Federalists versus Anti-Federalists

The founding of the US nation and its constitution is largely credited to a number of preeminent statesmen such as Benjamin Franklin, James Madison, and George Washington among others.  These individuals are commonly termed as the founding fathers due to their various impeccable contributions to the unification of the various states and the putting together of the present day articles of the US constitution (O’Connor, Sabato & Yanus, 2016). In the course of their foundational endeavors, a rift emerged with respect to the distribution of power between the states and the national government as well as the suitability and strength of the constitution. This led to the emergence of federalists and anti-federalists, two antagonistic groups that had sophisticated and commonly disagreeing views about the trajectory the young nation needed to take. Their arguments, largely intellectual, led to the publishing of various stances for and against various ideals in what came to be known as the federalist papers. This paper examines the views on government from both sides and justifies Anti-federalism in the process.

The views of Federalists and Anti-federalists differed regarding the government on various fronts. Federalists envisioned a strong federal government and weak states, while anti-federalists wanted a weak federal government and stronger, autonomous states (O’Connor, Sabato & Yanus, 2016). This was the main point of departure for the two factions and determined their precipitate differences. In essence, the anti-federalists were opposed to the ratification of the constitution until the bill of rights was included to restore the rights and freedoms of people that had been watered down by the constitution which favored a strong national (federal government) (Hamilton et al., 2005). They were successful in this regard, which highlights one of their key successes. The Federalists were hugely opposed to the Bill of Rights with Alexander Hamilton arguing in Federalist paper No. 84 that the bill of rights was unnecessary, dangerous and not even contained in the constitutions of the various states (Hamilton, Jay, & Madison, 2011). Therefore, key differences between the two groups were with respect to the strength of the national government and the ratification of the constitution.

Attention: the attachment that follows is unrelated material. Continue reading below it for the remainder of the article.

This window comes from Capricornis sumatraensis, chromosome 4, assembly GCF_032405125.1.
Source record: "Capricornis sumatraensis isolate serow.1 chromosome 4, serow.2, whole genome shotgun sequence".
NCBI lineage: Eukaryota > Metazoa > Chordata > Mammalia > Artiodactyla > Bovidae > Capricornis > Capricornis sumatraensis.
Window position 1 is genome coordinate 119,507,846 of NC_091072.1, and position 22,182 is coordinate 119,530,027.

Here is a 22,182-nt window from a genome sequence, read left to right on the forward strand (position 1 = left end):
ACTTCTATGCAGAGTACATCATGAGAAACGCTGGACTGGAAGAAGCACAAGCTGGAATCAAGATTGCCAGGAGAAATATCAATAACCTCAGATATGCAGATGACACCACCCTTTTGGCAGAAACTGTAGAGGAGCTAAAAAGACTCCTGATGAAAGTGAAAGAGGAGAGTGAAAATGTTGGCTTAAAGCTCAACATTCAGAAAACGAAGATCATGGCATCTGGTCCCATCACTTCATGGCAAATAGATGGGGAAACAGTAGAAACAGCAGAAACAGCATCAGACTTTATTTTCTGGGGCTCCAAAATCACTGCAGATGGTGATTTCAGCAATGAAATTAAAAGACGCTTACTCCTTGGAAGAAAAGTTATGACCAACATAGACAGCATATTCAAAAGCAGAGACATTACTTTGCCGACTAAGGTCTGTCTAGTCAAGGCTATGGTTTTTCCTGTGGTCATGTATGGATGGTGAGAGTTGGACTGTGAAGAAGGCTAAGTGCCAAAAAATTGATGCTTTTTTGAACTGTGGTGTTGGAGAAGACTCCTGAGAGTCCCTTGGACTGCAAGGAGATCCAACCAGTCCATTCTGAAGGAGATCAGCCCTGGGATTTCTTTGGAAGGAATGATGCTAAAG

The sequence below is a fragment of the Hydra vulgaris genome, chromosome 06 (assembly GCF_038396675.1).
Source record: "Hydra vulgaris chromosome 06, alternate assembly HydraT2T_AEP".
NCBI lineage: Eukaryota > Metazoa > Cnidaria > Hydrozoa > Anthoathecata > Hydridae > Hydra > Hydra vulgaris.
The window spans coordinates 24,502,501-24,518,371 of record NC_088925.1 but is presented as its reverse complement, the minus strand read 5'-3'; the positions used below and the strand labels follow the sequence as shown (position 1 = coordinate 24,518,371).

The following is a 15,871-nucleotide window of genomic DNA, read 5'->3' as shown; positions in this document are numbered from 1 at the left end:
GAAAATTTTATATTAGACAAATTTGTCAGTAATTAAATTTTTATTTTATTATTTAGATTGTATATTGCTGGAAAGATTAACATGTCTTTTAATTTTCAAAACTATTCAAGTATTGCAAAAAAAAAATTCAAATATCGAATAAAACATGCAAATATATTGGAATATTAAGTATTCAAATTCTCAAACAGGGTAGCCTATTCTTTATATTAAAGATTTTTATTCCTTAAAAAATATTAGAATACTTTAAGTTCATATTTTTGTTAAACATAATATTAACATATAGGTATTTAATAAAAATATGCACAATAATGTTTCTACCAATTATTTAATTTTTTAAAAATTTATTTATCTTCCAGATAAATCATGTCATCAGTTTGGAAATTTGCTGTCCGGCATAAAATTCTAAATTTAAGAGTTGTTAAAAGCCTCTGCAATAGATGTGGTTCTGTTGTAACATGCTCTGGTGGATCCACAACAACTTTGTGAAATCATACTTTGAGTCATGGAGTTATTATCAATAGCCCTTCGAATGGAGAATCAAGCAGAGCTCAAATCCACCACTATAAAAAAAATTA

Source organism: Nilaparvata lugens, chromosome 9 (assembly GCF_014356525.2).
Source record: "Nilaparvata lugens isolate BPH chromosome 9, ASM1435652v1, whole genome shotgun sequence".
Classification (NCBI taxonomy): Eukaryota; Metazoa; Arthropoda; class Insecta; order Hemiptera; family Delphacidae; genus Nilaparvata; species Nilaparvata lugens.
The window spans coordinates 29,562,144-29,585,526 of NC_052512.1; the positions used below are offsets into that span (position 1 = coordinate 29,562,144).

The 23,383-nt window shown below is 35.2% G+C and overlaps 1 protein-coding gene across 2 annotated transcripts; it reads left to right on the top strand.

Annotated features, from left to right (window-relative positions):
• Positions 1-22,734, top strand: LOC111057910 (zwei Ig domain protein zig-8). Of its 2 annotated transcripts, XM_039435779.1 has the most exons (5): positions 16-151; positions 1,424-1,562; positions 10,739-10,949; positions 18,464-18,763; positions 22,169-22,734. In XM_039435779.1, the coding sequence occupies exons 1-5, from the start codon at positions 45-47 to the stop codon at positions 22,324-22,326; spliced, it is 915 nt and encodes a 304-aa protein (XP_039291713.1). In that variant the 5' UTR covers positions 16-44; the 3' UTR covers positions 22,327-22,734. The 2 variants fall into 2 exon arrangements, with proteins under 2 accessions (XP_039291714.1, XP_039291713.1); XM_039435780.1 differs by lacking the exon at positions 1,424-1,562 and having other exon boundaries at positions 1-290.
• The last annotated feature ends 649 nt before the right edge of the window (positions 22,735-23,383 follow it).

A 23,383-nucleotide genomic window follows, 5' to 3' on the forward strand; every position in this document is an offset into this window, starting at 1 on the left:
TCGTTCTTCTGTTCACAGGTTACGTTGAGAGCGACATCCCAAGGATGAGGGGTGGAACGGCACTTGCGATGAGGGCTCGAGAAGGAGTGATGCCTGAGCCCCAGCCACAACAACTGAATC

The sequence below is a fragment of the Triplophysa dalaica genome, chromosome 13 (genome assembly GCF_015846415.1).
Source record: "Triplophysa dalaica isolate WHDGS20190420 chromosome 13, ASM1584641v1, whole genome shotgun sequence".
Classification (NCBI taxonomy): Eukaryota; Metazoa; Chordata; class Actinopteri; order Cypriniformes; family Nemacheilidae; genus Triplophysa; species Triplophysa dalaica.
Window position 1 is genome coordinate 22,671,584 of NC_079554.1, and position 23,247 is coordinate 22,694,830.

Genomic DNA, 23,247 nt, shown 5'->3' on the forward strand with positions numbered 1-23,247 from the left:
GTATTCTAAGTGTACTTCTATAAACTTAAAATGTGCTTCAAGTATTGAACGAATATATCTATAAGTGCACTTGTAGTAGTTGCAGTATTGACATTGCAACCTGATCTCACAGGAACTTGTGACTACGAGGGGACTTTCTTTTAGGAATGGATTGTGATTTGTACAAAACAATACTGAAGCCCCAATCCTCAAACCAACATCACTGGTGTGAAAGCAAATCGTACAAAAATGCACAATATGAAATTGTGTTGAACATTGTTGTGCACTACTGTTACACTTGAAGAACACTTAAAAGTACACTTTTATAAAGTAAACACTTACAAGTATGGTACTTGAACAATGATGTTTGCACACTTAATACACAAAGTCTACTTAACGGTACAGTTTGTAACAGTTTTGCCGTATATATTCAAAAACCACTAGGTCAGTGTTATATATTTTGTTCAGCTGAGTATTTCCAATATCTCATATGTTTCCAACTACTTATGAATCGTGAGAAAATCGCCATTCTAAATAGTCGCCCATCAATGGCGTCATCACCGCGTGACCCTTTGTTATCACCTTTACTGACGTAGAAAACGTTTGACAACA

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Anti-federalism is the ideal side to support in the duel. This is first because of the apparent class difference between the two sides. While federalists were largely privileged elites, anti-federalists were poor people living in rural areas (Hamilton et al., 2005). The latter need more protection against the overwhelming executive power yielded by the elites, which in the end would offer protection to every citizen regardless of class or any other form of stratification. In Federalist paper 75, Alexander Hamilton argued that the executive could be checked adequately by a two thirds majority senate that would exercise control over an irresponsible president (Hamilton et al., 2005). Such elitist views clearly only protected the rich as they lacked class sensitivity. The president and the senate were both political class (elite and powerful) and could easily unite for their own interests. The anti-federalists were thus more protective of the people and are the right side to support.

In examining both federalist and anti-federalist values, it is important to note that their major differences were with respect to federal power and the ratification of the constitution. Federalists demanded a strong national government and weak states as well as the ratification of the constitution with the anti-federalists opposing on both accounts. In the end, the anti-federalists are the ideal side to support given their consideration of holistic protection of the people. The federalist elites felt that the executive could be checked by the congress, forgetting that both were of similar elite, political class. Luckily, the anti-federalists had their way leading to the inclusion of the bill of rights in the constitution.


Hamilton, A., Jay, J., & Madison, J. (2011). The federalist papers. The Floating Press.

Hamilton, A., Madison, J., Jay, J., & Pole, J. R. (2005). The federalist (Vol. 43). Hackett Publishing.

O’Connor, K., Sabato, L. J., & Yanus, A. B. (2016). American Government: Roots and Updates Edition. Pearson

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